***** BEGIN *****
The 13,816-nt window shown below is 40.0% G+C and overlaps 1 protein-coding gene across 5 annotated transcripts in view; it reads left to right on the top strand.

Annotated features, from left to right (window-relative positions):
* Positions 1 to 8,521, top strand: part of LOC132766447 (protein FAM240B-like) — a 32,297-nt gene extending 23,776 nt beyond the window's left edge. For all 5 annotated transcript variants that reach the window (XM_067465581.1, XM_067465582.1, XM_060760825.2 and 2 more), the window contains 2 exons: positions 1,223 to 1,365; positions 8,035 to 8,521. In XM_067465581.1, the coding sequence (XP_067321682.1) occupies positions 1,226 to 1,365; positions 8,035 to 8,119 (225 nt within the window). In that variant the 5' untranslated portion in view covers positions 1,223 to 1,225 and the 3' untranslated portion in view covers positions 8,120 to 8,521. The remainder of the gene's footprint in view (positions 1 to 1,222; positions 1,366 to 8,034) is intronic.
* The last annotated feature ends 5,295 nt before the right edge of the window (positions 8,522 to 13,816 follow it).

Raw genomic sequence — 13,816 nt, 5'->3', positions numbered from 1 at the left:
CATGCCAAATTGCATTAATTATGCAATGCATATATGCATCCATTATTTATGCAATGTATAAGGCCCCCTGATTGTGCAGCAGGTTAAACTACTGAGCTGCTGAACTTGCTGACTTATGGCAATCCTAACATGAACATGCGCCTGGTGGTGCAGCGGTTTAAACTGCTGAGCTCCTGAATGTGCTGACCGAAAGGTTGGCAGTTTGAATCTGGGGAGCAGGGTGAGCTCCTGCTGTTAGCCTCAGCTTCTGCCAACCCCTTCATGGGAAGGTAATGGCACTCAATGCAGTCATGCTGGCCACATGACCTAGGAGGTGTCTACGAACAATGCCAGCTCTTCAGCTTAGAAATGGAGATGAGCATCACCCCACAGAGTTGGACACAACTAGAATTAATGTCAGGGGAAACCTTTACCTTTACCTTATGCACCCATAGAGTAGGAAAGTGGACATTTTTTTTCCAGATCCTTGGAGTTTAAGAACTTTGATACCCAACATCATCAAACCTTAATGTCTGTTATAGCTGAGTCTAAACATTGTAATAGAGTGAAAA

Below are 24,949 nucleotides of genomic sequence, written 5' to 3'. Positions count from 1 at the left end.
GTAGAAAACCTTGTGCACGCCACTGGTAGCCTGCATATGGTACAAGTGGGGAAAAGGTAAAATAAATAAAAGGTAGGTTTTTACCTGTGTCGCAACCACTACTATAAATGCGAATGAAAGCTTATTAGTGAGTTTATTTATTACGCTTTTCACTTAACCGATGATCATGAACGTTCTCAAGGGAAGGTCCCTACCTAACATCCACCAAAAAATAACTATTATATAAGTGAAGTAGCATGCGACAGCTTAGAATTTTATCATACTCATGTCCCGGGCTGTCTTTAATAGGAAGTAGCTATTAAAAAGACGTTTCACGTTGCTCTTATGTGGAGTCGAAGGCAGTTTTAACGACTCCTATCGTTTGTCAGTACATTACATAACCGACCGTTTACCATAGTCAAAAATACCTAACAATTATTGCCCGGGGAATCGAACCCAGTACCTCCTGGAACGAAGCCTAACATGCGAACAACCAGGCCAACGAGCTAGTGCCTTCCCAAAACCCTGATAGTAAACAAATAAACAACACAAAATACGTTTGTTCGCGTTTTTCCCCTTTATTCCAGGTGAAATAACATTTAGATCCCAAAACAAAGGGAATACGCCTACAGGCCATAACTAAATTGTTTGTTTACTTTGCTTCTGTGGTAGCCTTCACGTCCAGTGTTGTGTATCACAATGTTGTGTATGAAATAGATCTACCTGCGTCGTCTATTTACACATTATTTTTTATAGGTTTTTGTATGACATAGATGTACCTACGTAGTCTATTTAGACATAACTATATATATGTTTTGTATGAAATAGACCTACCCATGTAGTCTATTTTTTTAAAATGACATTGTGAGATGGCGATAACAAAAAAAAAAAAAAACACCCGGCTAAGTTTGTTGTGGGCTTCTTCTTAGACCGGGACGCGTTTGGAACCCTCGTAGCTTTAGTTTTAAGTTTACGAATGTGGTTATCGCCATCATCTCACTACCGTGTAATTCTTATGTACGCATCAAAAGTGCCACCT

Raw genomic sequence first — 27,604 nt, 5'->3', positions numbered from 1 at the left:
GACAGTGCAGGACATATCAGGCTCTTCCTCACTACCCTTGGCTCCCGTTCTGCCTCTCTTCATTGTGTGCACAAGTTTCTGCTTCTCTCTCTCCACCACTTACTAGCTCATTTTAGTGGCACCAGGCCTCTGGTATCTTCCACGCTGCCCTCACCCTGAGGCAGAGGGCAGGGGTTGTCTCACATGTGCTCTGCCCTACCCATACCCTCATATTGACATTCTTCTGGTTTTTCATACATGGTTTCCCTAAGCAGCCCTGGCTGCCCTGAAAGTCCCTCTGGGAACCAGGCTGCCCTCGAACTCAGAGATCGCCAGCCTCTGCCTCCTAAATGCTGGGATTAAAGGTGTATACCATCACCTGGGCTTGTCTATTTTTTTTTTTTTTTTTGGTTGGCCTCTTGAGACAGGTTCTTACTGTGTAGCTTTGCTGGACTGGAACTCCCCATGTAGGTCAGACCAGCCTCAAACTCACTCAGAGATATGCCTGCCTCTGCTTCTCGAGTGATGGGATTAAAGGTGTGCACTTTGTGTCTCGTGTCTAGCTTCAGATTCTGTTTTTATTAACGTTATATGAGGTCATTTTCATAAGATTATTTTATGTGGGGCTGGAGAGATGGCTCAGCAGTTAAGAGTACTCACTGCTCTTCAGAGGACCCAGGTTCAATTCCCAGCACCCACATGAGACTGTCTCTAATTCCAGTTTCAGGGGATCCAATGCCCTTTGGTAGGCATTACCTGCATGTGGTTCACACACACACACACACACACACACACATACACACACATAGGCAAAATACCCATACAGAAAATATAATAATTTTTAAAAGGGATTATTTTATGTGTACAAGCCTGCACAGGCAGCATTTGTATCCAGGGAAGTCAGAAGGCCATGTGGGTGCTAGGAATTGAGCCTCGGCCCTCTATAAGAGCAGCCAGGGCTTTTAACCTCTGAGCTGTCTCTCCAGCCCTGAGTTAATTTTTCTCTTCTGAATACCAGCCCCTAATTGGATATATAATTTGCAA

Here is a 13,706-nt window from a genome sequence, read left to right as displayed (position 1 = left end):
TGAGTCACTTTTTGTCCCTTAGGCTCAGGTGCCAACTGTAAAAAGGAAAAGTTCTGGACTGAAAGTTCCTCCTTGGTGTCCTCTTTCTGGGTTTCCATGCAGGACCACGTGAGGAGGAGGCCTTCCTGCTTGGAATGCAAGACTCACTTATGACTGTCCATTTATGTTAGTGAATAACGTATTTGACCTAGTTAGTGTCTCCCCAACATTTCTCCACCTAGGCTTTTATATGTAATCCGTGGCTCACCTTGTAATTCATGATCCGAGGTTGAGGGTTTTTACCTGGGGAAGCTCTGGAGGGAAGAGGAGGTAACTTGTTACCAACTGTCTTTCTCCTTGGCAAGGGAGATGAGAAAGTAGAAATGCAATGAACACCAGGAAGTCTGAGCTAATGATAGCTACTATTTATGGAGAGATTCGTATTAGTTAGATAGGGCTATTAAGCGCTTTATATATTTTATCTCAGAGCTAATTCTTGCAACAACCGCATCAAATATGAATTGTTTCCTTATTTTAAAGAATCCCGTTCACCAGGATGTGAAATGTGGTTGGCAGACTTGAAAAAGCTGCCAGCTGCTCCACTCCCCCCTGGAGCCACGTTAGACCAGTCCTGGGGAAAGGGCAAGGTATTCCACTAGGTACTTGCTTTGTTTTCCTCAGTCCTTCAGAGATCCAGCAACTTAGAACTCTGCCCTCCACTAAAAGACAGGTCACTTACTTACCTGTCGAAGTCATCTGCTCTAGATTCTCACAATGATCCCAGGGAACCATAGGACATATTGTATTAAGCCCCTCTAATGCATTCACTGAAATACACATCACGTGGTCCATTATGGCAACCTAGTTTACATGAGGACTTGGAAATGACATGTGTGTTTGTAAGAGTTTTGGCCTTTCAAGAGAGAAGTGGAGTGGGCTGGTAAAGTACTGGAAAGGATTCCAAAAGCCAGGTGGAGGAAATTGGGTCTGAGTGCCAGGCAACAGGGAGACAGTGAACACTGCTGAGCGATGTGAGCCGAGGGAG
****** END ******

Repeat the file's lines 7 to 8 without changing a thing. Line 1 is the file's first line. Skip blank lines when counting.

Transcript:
Below are 24,949 nucleotides of genomic sequence, written 5' to 3'. Positions count from 1 at the left end.
GTAGAAAACCTTGTGCACGCCACTGGTAGCCTGCATATGGTACAAGTGGGGAAAAGGTAAAATAAATAAAAGGTAGGTTTTTACCTGTGTCGCAACCACTACTATAAATGCGAATGAAAGCTTATTAGTGAGTTTATTTATTACGCTTTTCACTTAACCGATGATCATGAACGTTCTCAAGGGAAGGTCCCTACCTAACATCCACCAAAAAATAACTATTATATAAGTGAAGTAGCATGCGACAGCTTAGAATTTTATCATACTCATGTCCCGGGCTGTCTTTAATAGGAAGTAGCTATTAAAAAGACGTTTCACGTTGCTCTTATGTGGAGTCGAAGGCAGTTTTAACGACTCCTATCGTTTGTCAGTACATTACATAACCGACCGTTTACCATAGTCAAAAATACCTAACAATTATTGCCCGGGGAATCGAACCCAGTACCTCCTGGAACGAAGCCTAACATGCGAACAACCAGGCCAACGAGCTAGTGCCTTCCCAAAACCCTGATAGTAAACAAATAAACAACACAAAATACGTTTGTTCGCGTTTTTCCCCTTTATTCCAGGTGAAATAACATTTAGATCCCAAAACAAAGGGAATACGCCTACAGGCCATAACTAAATTGTTTGTTTACTTTGCTTCTGTGGTAGCCTTCACGTCCAGTGTTGTGTATCACAATGTTGTGTATGAAATAGATCTACCTGCGTCGTCTATTTACACATTATTTTTTATAGGTTTTTGTATGACATAGATGTACCTACGTAGTCTATTTAGACATAACTATATATATGTTTTGTATGAAATAGACCTACCCATGTAGTCTATTTTTTTAAAATGACATTGTGAGATGGCGATAACAAAAAAAAAAAAAAACACCCGGCTAAGTTTGTTGTGGGCTTCTTCTTAGACCGGGACGCGTTTGGAACCCTCGTAGCTTTAGTTTTAAGTTTACGAATGTGGTTATCGCCATCATCTCACTACCGTGTAATTCTTATGTACGCATCAAAAGTGCCACCT